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1.
MMWR Morb Mortal Wkly Rep ; 70(6): 189-192, 2021 Feb 12.
Artigo em Inglês | MEDLINE | ID: mdl-33571172

RESUMO

At its October 2020 meeting, the Advisory Committee on Immunization Practices* (ACIP) approved the 2021 Recommended Child and Adolescent Immunization Schedule for Ages 18 Years or Younger. After Emergency Use Authorization of Pfizer-BioNTech COVID-19 vaccine by the Food and Drug Administration (FDA), ACIP issued an interim recommendation for use of Pfizer-BioNTech COVID-19 vaccine in persons aged ≥16 years at its December 12, 2020, meeting (1). In addition, ACIP approved an amendment to include COVID-19 vaccine recommendations in the child and adolescent immunization schedule. After Emergency Use Authorization of Moderna COVID-19 vaccine by FDA, ACIP issued an interim recommendation for use of Moderna COVID-19 vaccine in persons aged ≥18 years at its December 19, 2020, emergency meeting (2).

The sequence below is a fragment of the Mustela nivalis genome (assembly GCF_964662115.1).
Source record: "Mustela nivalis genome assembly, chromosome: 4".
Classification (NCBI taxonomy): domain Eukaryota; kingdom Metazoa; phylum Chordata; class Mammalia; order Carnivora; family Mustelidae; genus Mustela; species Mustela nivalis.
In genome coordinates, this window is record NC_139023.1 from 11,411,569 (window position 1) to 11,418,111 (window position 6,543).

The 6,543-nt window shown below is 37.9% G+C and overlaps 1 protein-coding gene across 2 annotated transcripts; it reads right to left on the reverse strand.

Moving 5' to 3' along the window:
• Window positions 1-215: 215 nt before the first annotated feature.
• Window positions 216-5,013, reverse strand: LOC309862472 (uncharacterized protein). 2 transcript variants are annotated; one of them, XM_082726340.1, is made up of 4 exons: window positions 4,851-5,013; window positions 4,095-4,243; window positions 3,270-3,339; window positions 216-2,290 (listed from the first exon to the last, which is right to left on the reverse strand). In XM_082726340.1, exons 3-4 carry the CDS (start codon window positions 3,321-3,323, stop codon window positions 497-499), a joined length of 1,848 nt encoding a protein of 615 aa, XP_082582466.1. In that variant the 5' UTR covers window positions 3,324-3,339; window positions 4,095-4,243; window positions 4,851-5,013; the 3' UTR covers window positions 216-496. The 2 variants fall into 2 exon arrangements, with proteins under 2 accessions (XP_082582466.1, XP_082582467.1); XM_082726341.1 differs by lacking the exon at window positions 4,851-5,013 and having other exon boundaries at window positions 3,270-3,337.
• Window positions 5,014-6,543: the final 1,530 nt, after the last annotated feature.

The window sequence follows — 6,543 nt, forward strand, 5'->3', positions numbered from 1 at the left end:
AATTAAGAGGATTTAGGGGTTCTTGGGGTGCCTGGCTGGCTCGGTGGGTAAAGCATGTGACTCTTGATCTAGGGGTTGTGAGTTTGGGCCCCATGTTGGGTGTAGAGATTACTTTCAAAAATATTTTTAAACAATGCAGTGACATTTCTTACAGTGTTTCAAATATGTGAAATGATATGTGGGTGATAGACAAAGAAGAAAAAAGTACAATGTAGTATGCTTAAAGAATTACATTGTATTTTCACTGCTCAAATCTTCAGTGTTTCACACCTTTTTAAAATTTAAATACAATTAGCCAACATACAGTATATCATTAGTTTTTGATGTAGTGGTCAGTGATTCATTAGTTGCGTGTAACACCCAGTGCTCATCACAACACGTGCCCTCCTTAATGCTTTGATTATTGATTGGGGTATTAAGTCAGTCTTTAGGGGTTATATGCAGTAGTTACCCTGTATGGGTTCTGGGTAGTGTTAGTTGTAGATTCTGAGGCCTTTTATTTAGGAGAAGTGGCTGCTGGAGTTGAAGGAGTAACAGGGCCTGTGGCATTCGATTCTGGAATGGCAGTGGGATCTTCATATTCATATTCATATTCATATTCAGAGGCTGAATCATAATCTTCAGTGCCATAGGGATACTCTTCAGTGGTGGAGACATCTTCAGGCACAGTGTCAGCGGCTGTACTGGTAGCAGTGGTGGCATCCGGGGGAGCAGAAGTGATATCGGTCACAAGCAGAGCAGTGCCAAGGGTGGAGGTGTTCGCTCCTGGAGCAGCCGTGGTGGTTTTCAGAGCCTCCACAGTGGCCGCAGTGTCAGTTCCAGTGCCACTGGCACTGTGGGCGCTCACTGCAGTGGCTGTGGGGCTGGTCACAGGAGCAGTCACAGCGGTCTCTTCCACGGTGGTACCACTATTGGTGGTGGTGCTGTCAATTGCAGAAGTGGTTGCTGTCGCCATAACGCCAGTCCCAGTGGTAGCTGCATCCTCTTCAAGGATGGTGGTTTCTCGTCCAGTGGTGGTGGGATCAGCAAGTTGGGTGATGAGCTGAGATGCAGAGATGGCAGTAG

Assuntos
Imunização/normas , Guias de Prática Clínica como Assunto , Vacinas/administração & dosagem , Adolescente , Comitês Consultivos , Centers for Disease Control and Prevention, U.S. , Criança , Pré-Escolar , Humanos , Esquemas de Imunização , Lactente , Estados Unidos
2.
MMWR Morb Mortal Wkly Rep ; 70(6): 193-196, 2021 Feb 12.
Artigo em Inglês | MEDLINE | ID: mdl-33571173

RESUMO

At its October 2020 meeting, the Advisory Committee on Immunization Practices (ACIP)* approved the Recommended Immunization Schedule for Adults Aged 19 Years or Older, United States, 2021. After the Emergency Use Authorization of Pfizer-BioNTech COVID-19 vaccine by the Food and Drug Administration, ACIP issued an interim recommendation for use of Pfizer-BioNTech COVID-19 vaccine in persons aged ≥16 years at its December 12, 2020, emergency meeting (1). In addition, ACIP approved an amendment to include COVID-19 vaccine recommendations in the child and adolescent and adult immunization schedules. After Emergency Use Authorization of Moderna COVID-19 vaccine by the Food and Drug Administration, ACIP issued an interim recommendation for use of Moderna COVID-19 vaccine in persons aged ≥18 years at its December 19, 2020, emergency meeting (2).


Assuntos